‘Each funeral should be a preparation for your own death’.
It was a noble aspiration expressed in some book of pastoral theology from a quarter of a century ago. Of course, it’s not like that; well, not like that for me, anyway.
What do I think about at funerals?
There’s too much other stuff to think about dying. Have the people doing the readings arrived? Why hasn’t the person doing the prayers got a piece of paper in their hand? Who is that in the second pew, has someone been left out of the proceedings? Why, if six old Protestant ladies in a country church singing to the sound of a wheezy harmonium can generate a volume equivalent to a Saturn V rocket leaving the launchpad, can this congregation of three hundred in a suburban church be hardly heard behind a postage stamp?
Even in the graveyard, there is often hardly more opportunity to think about death. There is the lengthy pause while the missing mourner arrives. There is the navigation around the gravestones to find a secure place to stand for the interment. (Country graveyards with graves with stone surrounds are hazardous when trying to walk with dignity ahead of a funeral procession). There is the moment of realization when you become aware that neither the undertaker nor the gravedigger has left dry soil for the committal and you have to pick up pick clods of wet earth which land on the polished oak with a series of loud thuds. There is a pause at the end as you try to remember whether roses were going to be thrown into the grave, or the Masons were going to file past, or whether an old soldier was going to give an oration. There is a moment of uncertainty as the diggers catch your eye, waiting for the signal that they can cover the grave.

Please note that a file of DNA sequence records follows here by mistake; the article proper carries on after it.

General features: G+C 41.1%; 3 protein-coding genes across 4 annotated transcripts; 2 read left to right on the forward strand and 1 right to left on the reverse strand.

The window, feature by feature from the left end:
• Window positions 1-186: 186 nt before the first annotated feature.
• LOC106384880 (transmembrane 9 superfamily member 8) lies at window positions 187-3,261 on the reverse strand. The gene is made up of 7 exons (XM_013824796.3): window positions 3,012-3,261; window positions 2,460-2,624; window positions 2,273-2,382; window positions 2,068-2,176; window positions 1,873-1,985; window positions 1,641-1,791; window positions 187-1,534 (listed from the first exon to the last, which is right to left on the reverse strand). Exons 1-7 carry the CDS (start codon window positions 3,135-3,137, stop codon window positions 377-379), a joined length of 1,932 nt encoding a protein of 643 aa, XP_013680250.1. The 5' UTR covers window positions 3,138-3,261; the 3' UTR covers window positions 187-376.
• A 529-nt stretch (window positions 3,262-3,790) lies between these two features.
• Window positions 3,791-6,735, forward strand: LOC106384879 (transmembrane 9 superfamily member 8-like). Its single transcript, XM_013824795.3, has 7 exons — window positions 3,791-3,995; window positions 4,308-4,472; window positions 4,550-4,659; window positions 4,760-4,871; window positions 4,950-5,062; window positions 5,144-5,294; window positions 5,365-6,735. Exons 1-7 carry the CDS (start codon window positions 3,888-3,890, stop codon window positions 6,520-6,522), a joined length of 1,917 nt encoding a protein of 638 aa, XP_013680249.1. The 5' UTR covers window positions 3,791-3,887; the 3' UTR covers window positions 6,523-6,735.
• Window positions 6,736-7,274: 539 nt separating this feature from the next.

Not really much preparation for anything, except trying to get mud off your shoes, and wondering who was the person in the second row who has not come to the graveyard. At tea afterwards, people will laugh about the awkward moments and explain that the person in the second row had come from their hospital bed to be present and had asked to pass on their thanks for the nice things said about Harry.
Sitting near the back of a church this morning, at the funeral of a friend’s father, was more an occasion for pondering eternal stuff. Anonymous amongst the large congregation at the requiem Mass, there was time to sit and listen and think.
My friend spoke of the ‘echoes’ left by his late father; not loud and bombastic sounds, but soft and gentle whispers. It was a beautiful piece of imagery for a quiet, unassuming man whose presence touched many lives.
‘What echoes do we leave?’ I wondered. ‘What echoes will I leave?’
The parish priest sang the closing lines of the liturgy in a deep, mellifluous voice and we filed out into the mild, spring air.
I resisted the Ulster tradition of shaking hands sternly, with a gruff, ‘sorry for your trouble’; this was south Dublin. A brief hug, before I set off down the street.
‘Morning, Father’ a workman called. It was one of those moments when wearing a hat would have allowed an appropriately respectful response.
Echoes sounded through the hours since. What echoes do I leave?